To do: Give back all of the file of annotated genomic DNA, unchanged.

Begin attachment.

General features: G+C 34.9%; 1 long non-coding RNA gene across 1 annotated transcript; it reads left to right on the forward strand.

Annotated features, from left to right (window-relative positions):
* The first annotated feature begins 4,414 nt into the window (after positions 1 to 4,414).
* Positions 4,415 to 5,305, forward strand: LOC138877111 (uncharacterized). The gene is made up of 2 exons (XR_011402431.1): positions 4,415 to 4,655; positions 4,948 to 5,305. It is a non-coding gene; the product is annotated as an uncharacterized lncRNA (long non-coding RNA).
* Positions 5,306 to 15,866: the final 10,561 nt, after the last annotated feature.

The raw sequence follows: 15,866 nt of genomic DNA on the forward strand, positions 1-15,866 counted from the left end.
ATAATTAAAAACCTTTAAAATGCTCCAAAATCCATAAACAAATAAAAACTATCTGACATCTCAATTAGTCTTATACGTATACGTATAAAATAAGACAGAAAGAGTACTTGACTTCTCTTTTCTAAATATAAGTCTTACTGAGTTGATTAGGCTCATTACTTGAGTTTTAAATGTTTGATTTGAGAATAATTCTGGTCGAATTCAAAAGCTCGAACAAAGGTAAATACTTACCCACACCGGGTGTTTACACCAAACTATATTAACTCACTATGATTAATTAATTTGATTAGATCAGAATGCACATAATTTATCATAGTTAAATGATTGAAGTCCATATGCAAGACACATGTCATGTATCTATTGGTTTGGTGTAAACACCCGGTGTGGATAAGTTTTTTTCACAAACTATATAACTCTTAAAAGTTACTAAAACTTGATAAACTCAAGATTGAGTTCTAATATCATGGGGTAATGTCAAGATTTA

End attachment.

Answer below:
General features: G+C 34.9%; 1 long non-coding RNA gene across 1 annotated transcript; it reads left to right on the forward strand.

Annotated features, from left to right (window-relative positions):
* The first annotated feature begins 4,414 nt into the window (after positions 1 to 4,414).
* Positions 4,415 to 5,305, forward strand: LOC138877111 (uncharacterized). The gene is made up of 2 exons (XR_011402431.1): positions 4,415 to 4,655; positions 4,948 to 5,305. It is a non-coding gene; the product is annotated as an uncharacterized lncRNA (long non-coding RNA).
* Positions 5,306 to 15,866: the final 10,561 nt, after the last annotated feature.

The raw sequence follows: 15,866 nt of genomic DNA on the forward strand, positions 1-15,866 counted from the left end.
ATAATTAAAAACCTTTAAAATGCTCCAAAATCCATAAACAAATAAAAACTATCTGACATCTCAATTAGTCTTATACGTATACGTATAAAATAAGACAGAAAGAGTACTTGACTTCTCTTTTCTAAATATAAGTCTTACTGAGTTGATTAGGCTCATTACTTGAGTTTTAAATGTTTGATTTGAGAATAATTCTGGTCGAATTCAAAAGCTCGAACAAAGGTAAATACTTACCCACACCGGGTGTTTACACCAAACTATATTAACTCACTATGATTAATTAATTTGATTAGATCAGAATGCACATAATTTATCATAGTTAAATGATTGAAGTCCATATGCAAGACACATGTCATGTATCTATTGGTTTGGTGTAAACACCCGGTGTGGATAAGTTTTTTTCACAAACTATATAACTCTTAAAAGTTACTAAAACTTGATAAACTCAAGATTGAGTTCTAATATCATGGGGTAATGTCAAGATTTA